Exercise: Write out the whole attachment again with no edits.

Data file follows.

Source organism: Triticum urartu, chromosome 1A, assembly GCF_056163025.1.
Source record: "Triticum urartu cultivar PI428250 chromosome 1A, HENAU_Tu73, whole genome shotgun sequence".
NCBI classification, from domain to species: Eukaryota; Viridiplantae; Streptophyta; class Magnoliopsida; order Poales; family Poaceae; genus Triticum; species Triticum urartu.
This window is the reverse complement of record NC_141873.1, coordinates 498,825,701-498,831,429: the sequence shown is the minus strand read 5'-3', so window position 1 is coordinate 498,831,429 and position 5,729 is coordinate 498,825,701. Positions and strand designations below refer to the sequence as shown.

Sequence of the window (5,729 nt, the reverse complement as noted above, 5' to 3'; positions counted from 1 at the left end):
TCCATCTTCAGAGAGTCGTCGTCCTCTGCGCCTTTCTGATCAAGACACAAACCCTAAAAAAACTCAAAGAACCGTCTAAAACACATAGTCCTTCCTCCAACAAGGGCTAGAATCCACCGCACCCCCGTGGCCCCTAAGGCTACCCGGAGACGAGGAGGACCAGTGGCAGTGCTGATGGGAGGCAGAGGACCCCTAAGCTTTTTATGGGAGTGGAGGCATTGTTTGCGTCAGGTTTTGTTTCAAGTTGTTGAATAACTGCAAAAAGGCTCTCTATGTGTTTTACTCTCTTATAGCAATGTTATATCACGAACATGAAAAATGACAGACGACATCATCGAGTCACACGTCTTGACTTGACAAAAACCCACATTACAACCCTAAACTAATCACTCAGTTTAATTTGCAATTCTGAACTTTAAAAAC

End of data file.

Source organism: Triticum urartu, chromosome 1A, assembly GCF_056163025.1.
Source record: "Triticum urartu cultivar PI428250 chromosome 1A, HENAU_Tu73, whole genome shotgun sequence".
NCBI classification, from domain to species: Eukaryota; Viridiplantae; Streptophyta; class Magnoliopsida; order Poales; family Poaceae; genus Triticum; species Triticum urartu.
This window is the reverse complement of record NC_141873.1, coordinates 498,825,701-498,831,429: the sequence shown is the minus strand read 5'-3', so window position 1 is coordinate 498,831,429 and position 5,729 is coordinate 498,825,701. Positions and strand designations below refer to the sequence as shown.

Sequence of the window (5,729 nt, the reverse complement as noted above, 5' to 3'; positions counted from 1 at the left end):
TCCATCTTCAGAGAGTCGTCGTCCTCTGCGCCTTTCTGATCAAGACACAAACCCTAAAAAAACTCAAAGAACCGTCTAAAACACATAGTCCTTCCTCCAACAAGGGCTAGAATCCACCGCACCCCCGTGGCCCCTAAGGCTACCCGGAGACGAGGAGGACCAGTGGCAGTGCTGATGGGAGGCAGAGGACCCCTAAGCTTTTTATGGGAGTGGAGGCATTGTTTGCGTCAGGTTTTGTTTCAAGTTGTTGAATAACTGCAAAAAGGCTCTCTATGTGTTTTACTCTCTTATAGCAATGTTATATCACGAACATGAAAAATGACAGACGACATCATCGAGTCACACGTCTTGACTTGACAAAAACCCACATTACAACCCTAAACTAATCACTCAGTTTAATTTGCAATTCTGAACTTTAAAAAC